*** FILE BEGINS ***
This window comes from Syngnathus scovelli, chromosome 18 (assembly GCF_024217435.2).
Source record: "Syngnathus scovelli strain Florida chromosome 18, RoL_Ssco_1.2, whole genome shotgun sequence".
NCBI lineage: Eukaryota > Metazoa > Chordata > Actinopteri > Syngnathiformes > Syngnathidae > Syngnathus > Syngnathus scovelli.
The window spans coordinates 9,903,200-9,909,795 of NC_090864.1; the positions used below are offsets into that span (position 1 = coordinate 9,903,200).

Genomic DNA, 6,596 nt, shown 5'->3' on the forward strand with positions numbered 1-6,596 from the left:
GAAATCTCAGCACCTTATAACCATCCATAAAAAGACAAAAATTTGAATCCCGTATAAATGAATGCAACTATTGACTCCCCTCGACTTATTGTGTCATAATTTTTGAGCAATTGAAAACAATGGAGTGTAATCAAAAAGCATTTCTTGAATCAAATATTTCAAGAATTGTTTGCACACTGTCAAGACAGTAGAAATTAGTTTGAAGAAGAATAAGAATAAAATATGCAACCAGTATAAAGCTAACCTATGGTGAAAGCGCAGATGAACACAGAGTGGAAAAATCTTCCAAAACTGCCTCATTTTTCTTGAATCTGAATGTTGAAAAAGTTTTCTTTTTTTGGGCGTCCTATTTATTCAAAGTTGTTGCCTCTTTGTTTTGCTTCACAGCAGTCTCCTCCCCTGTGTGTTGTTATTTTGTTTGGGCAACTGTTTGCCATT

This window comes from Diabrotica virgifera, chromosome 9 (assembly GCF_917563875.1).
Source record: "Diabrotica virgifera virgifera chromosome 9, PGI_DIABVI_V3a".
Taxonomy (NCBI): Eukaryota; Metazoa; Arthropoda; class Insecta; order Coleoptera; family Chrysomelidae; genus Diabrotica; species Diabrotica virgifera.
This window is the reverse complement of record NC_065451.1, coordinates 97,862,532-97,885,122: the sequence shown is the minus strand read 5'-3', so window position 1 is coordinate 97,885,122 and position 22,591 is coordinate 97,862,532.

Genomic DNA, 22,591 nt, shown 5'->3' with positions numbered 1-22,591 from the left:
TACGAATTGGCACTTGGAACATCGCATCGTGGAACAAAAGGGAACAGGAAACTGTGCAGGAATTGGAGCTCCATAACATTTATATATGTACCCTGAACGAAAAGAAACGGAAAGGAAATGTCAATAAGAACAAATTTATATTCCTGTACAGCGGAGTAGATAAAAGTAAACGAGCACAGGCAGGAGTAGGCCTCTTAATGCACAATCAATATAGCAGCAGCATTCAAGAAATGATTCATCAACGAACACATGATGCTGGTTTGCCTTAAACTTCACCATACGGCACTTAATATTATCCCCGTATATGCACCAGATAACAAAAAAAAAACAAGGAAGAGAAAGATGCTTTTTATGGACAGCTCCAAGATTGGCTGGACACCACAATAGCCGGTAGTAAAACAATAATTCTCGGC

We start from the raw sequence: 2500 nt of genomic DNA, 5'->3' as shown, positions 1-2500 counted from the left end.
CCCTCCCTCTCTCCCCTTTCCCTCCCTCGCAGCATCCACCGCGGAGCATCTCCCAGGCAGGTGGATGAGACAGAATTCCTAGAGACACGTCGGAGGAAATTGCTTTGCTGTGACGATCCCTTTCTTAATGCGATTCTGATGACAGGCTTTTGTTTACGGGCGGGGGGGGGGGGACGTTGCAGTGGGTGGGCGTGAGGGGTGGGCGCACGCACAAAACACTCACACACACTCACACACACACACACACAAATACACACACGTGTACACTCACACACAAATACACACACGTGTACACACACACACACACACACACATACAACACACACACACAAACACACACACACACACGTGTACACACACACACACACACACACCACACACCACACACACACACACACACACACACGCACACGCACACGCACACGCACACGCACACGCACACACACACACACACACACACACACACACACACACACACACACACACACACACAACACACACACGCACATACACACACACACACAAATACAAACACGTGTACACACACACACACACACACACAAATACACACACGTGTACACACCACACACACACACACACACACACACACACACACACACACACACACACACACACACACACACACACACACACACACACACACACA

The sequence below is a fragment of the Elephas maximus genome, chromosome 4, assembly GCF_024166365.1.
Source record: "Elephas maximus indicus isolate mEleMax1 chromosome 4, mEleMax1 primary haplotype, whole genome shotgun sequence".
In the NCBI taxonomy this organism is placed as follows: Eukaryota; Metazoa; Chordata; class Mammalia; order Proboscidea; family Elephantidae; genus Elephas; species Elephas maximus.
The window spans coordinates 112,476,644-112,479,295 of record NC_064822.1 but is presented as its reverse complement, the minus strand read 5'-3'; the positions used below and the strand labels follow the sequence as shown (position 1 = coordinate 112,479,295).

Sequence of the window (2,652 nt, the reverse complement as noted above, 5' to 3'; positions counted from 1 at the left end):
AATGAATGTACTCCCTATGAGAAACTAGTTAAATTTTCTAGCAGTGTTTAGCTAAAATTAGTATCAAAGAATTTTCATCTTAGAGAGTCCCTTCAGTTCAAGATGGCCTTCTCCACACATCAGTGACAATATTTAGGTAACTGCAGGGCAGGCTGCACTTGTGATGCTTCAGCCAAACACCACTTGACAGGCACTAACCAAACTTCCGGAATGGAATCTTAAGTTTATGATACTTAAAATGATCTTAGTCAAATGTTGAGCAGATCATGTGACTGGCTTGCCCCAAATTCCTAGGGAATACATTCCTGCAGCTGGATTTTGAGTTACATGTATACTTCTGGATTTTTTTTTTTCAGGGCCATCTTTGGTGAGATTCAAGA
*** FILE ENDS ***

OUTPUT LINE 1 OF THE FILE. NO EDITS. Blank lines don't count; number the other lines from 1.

This window comes from Syngnathus scovelli, chromosome 18 (assembly GCF_024217435.2).